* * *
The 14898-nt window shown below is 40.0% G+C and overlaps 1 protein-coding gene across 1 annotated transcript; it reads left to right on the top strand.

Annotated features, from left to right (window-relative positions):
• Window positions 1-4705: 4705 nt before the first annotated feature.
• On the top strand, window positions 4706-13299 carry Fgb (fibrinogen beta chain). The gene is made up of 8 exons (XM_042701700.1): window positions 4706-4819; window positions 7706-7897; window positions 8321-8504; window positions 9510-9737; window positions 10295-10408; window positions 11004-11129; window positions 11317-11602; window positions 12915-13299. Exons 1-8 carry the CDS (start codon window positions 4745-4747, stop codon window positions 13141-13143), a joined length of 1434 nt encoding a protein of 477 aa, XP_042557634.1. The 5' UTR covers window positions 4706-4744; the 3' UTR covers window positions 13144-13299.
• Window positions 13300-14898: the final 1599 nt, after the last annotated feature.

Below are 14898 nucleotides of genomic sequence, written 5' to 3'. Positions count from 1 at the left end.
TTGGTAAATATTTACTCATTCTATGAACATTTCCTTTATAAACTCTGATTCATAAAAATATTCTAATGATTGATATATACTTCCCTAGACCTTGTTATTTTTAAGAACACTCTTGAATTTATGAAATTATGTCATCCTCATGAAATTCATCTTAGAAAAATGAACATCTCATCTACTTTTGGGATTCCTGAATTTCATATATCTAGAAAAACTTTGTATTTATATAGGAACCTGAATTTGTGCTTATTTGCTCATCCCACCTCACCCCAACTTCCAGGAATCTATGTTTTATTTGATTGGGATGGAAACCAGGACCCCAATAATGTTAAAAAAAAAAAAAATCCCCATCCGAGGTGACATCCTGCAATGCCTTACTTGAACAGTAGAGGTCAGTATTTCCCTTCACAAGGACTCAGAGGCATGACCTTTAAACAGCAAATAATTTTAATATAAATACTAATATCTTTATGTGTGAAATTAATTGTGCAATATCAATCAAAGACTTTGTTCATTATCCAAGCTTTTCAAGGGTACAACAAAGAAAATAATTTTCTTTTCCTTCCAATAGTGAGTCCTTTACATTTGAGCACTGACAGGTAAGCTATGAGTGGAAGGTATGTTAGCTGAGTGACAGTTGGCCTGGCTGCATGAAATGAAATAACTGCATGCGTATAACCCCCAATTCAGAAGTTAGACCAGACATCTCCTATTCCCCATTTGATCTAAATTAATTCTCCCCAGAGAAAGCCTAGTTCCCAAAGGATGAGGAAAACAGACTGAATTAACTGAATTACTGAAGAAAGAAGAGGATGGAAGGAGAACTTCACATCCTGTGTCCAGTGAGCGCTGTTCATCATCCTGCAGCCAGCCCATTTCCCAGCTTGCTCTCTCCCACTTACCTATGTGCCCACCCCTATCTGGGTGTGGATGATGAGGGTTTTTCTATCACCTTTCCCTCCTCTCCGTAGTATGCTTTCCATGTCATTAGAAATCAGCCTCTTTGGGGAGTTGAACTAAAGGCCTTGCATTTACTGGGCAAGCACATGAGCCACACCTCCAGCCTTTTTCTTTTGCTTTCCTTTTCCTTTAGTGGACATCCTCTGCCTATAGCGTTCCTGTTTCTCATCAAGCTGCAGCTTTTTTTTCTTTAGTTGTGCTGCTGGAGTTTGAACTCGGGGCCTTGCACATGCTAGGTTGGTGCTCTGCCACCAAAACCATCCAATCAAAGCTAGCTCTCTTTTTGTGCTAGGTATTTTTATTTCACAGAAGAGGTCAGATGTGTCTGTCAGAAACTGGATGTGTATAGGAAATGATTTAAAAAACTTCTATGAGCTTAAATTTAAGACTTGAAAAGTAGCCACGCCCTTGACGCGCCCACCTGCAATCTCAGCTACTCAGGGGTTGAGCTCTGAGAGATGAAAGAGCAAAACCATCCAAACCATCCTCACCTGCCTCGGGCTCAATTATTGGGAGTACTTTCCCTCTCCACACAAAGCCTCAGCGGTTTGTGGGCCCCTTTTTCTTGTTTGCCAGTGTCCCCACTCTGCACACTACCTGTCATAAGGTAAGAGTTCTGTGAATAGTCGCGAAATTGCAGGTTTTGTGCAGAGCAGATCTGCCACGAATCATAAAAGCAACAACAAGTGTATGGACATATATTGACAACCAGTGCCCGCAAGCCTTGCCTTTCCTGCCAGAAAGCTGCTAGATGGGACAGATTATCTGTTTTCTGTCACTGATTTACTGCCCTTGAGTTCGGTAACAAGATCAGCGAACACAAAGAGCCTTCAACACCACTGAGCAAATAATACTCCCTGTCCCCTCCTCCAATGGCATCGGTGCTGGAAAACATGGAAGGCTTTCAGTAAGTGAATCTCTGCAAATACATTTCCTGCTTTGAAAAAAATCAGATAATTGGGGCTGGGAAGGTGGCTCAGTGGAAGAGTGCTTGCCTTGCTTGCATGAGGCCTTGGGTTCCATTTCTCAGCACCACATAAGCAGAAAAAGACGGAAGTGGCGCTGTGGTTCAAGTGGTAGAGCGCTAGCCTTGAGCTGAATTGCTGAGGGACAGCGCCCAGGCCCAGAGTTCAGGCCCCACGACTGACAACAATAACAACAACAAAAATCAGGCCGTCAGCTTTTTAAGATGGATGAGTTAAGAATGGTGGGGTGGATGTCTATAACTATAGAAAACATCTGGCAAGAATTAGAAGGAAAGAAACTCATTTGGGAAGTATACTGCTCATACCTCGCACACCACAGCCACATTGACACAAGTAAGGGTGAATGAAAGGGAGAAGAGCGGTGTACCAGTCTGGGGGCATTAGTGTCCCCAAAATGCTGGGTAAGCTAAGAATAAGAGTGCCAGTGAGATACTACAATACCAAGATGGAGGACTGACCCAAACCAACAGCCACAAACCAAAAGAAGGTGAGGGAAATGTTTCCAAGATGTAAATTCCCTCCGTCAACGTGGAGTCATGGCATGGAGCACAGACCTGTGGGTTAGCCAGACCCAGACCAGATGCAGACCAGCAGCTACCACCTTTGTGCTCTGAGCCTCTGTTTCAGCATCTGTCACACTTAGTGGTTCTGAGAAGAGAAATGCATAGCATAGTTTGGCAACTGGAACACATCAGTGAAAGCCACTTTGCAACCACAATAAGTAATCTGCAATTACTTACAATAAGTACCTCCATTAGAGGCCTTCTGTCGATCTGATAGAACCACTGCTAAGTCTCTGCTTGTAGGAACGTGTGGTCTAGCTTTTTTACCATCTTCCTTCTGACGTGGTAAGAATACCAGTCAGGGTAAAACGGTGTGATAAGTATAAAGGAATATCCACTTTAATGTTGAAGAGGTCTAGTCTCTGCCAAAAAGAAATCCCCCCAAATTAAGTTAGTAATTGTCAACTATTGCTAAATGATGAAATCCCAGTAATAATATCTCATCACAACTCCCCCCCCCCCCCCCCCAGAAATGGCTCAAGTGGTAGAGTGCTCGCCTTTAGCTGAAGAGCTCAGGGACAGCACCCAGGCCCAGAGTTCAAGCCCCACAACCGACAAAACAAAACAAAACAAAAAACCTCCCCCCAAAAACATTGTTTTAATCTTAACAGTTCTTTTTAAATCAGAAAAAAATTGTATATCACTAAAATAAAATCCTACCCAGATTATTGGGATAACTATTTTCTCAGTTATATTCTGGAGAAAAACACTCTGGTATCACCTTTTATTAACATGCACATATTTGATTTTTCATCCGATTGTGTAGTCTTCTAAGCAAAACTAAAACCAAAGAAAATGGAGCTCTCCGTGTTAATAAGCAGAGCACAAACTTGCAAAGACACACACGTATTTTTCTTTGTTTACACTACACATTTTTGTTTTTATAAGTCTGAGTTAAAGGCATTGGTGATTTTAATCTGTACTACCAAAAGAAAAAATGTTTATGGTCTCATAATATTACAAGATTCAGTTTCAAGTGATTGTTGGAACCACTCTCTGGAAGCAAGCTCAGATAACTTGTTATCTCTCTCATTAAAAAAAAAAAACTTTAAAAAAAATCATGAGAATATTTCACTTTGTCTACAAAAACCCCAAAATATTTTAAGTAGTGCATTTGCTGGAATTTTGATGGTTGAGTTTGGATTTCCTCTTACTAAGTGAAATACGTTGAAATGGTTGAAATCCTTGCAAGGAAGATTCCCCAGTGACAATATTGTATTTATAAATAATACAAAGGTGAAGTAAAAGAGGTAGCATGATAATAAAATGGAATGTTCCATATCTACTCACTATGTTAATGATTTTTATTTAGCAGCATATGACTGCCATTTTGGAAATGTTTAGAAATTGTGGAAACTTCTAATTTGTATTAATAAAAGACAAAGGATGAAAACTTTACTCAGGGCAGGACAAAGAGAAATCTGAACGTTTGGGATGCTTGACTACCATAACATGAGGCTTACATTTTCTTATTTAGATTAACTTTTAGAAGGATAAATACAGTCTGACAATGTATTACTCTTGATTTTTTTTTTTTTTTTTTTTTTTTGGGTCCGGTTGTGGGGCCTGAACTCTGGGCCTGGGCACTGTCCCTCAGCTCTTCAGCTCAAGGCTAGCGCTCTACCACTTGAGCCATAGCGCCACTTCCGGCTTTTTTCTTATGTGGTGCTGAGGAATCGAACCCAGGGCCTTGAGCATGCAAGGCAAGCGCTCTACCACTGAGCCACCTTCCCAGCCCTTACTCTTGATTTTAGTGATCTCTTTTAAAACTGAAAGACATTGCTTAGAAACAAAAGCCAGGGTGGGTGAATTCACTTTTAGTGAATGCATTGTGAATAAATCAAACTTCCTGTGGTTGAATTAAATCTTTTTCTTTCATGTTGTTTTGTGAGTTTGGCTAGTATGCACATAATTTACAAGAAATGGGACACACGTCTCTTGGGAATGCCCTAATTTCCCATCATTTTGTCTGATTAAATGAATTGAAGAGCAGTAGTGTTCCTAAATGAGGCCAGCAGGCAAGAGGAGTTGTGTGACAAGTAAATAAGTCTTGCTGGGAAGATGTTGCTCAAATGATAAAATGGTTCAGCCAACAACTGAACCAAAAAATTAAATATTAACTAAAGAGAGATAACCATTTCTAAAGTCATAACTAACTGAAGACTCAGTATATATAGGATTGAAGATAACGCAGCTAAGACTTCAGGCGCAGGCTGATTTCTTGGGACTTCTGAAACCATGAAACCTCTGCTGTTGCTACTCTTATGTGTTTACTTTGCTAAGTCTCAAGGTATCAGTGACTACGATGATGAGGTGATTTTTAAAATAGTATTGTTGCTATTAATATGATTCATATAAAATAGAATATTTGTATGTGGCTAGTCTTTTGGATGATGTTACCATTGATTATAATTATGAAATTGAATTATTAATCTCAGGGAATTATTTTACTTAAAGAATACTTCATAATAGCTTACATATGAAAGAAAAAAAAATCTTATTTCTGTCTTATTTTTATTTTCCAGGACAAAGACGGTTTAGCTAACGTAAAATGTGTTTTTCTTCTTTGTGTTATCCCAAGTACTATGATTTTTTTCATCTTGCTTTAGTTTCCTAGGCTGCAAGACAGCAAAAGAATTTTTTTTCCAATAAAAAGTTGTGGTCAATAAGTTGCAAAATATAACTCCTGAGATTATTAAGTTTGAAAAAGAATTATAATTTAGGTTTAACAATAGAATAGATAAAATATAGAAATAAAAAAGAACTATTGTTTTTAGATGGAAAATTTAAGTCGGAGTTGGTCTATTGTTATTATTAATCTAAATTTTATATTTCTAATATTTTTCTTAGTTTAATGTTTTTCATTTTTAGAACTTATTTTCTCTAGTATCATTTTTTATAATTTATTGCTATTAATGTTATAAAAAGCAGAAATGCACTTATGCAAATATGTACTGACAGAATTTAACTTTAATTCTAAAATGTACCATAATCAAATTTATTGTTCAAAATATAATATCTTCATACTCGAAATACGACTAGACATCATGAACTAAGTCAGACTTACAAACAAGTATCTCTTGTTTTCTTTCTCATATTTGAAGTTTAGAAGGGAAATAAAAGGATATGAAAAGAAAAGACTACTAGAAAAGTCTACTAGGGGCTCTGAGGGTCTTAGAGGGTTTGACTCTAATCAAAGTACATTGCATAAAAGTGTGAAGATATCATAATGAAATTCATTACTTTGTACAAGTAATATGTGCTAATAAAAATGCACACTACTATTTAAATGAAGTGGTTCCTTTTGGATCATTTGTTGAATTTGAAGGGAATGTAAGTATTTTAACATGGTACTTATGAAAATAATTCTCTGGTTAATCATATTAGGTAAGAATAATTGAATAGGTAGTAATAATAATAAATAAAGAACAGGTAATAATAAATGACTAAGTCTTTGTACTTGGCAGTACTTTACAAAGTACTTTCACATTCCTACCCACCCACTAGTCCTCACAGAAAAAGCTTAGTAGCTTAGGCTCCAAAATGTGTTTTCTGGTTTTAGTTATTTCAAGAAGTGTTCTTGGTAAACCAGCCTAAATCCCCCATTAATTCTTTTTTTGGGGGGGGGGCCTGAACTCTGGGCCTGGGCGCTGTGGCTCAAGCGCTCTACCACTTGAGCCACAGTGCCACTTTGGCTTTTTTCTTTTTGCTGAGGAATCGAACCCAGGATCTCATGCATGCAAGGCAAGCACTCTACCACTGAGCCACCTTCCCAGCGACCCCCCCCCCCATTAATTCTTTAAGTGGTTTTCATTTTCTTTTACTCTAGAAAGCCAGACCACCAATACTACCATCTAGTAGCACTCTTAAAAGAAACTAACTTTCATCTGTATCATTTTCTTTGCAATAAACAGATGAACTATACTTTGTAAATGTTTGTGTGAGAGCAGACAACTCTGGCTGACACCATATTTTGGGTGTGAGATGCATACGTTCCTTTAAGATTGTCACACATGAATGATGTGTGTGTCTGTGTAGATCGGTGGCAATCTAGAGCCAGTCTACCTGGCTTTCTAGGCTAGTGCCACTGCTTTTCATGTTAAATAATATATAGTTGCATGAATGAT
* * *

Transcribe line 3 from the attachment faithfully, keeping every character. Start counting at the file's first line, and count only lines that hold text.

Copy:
• Window positions 1-4705: 4705 nt before the first annotated feature.